#AUA14 - Targeted magnetic resonance imaging/ultrasound fusion biopsy is a significantly better predictor of total prostate cancer tumor volume than random 12-core biopsy - Session Highlights

ORLANDO, FL USA (UroToday.com) - Tumor volume is an important prognostic factor for men with prostate cancer, yet it has proven difficult to measure pre-operatively. Random biopsy core length and percentage of core involvement have both been used as proxies, but these measures suffer from poor accuracy. Okoro et al. from the National Cancer Institute now report that targeted, image-guided biopsy can provide a significantly better measure of prostate cancer tumor volume.

auaThe authors randomly selected 100 patients who had undergone multiparametric prostate MRI (MP-MRI) followed by MRI/US fusion-guided biopsy, as well as extended sextant 12-core biopsy. Radiologic tumor volume was determined by manually sectioning each tumor using iCAD software, given that this has been shown to correlate well with volume noted on whole mount pathology at radical prostatectomy. Tumor burden on targeted and random biopsy cores was then compared to tumor volume measured on MRI. Targeted biopsy tumor burden correlated well with estimated tumor volume, while random biopsy percent core involvement and absolute mm of cancer did not. Targeted biopsy also detected clinically significant (> 500 mm3) tumors with a 70% accuracy, as compared to 44% for random biopsy.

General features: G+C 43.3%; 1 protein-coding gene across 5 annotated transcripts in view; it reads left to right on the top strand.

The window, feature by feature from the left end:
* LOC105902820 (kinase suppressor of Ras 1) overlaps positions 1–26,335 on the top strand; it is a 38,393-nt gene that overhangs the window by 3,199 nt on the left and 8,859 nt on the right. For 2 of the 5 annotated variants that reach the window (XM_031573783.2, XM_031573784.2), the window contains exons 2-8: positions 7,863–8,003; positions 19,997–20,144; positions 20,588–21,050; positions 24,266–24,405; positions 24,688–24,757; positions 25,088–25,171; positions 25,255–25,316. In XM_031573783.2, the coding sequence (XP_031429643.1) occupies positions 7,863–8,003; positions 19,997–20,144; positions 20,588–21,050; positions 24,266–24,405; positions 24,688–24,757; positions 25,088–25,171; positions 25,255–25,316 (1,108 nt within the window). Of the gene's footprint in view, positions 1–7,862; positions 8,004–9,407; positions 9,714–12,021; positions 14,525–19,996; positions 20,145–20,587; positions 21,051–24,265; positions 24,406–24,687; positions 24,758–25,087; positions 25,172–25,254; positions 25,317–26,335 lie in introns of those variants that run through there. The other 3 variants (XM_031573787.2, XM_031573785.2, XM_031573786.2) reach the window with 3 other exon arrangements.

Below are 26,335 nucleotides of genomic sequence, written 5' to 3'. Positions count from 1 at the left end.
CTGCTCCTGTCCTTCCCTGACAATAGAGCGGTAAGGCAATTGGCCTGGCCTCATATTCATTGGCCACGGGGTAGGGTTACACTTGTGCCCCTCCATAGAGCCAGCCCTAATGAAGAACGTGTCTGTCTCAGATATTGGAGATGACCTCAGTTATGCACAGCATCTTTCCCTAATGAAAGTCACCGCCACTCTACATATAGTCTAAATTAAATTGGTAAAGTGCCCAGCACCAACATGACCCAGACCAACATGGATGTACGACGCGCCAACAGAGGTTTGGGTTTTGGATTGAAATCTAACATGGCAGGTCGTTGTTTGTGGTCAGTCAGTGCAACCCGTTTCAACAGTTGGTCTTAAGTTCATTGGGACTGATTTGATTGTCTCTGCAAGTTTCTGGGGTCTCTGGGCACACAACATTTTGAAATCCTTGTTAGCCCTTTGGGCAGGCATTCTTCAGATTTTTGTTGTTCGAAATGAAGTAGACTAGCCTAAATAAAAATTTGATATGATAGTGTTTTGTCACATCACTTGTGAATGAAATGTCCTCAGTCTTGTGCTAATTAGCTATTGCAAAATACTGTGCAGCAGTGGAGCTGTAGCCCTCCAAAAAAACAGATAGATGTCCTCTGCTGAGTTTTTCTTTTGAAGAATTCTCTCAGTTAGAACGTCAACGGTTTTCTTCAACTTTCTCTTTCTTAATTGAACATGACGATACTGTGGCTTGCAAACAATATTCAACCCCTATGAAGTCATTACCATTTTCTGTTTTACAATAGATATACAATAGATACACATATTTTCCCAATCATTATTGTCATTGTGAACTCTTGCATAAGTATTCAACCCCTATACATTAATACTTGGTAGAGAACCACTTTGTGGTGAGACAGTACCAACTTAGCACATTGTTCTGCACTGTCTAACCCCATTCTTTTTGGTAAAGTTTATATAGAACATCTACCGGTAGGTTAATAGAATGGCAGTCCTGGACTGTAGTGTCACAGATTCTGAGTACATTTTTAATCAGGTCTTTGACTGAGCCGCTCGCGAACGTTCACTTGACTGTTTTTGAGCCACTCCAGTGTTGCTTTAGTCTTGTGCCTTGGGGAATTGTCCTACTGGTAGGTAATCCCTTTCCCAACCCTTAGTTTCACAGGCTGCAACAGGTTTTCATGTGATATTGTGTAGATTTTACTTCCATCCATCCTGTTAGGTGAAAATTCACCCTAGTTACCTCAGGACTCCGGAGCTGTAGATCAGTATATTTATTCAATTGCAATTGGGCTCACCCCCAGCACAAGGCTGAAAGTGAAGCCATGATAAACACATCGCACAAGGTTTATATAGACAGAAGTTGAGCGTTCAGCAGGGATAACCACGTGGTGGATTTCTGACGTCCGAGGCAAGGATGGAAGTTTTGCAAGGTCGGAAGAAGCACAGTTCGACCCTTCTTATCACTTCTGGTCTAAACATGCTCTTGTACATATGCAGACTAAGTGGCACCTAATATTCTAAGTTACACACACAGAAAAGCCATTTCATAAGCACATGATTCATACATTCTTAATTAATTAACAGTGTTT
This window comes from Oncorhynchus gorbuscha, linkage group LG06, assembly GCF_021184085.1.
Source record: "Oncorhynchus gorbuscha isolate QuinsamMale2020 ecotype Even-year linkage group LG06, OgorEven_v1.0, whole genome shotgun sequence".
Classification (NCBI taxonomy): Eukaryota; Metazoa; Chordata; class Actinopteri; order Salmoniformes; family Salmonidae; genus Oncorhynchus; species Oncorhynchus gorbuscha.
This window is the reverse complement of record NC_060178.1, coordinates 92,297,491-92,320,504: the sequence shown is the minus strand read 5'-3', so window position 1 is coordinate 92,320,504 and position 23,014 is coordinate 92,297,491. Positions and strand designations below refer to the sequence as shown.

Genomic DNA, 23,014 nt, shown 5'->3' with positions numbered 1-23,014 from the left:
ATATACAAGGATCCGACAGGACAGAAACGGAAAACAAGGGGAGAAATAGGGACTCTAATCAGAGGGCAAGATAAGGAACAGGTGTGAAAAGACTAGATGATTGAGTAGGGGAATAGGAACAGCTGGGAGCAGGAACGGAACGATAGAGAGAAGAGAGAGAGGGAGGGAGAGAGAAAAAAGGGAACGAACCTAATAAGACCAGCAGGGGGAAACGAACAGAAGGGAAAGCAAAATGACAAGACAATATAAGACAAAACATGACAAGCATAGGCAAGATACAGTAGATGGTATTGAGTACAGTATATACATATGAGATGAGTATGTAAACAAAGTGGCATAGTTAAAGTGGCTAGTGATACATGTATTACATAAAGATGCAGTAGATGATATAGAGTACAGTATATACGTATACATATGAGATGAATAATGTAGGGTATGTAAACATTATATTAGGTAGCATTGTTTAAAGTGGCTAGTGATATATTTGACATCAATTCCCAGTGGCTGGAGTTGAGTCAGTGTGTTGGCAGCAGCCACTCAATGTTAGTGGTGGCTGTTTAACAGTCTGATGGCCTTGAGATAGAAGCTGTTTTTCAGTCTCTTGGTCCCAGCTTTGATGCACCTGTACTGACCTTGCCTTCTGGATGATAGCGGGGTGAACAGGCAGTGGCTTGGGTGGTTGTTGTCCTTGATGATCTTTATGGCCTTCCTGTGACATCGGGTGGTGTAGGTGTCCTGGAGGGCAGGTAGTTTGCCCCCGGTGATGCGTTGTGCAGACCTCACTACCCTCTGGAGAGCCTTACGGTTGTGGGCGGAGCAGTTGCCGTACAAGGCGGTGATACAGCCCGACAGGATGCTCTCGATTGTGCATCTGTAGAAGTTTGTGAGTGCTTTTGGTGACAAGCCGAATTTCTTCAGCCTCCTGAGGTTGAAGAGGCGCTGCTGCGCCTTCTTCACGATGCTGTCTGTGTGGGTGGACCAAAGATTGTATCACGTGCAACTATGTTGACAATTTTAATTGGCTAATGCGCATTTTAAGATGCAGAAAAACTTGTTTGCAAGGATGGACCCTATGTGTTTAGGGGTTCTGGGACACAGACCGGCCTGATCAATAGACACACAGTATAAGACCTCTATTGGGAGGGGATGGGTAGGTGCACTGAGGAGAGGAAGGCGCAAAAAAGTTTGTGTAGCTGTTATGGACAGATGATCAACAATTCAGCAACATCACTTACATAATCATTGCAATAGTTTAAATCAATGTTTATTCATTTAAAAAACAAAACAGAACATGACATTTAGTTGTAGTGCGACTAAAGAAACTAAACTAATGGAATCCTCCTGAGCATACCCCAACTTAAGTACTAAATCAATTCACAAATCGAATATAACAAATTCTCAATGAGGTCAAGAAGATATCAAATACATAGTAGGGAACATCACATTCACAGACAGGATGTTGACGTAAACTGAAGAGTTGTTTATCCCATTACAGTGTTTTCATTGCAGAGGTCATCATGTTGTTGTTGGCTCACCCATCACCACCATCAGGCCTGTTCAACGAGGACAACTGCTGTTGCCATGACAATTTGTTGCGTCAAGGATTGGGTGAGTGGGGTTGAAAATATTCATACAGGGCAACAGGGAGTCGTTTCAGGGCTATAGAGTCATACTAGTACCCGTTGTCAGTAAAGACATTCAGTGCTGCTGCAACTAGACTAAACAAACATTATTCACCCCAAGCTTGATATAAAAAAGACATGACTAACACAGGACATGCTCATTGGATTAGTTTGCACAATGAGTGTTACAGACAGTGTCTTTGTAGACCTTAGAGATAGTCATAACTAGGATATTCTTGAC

The authors conclude that targeted biopsy tumor burden provides an accurate, practical pre-operative measure of prostate cancer tumor burden. Such knowledge may present an important improvement in the risk stratification of men with prostate cancer, especially in those men in which such metrics are an essential component to treatment planning such as active surveillance and potentially focal therapy.

Presented by Chionyerem Okoro, MD at the American Urological Association (AUA) Annual Meeting - May 16 - 21, 2014 - Orlando, Florida USA

National Cancer Institute (NCI), Bethesda, MD USA

Written by Dima Raskolnikov, National Cancer Institute (NCI)

 

 

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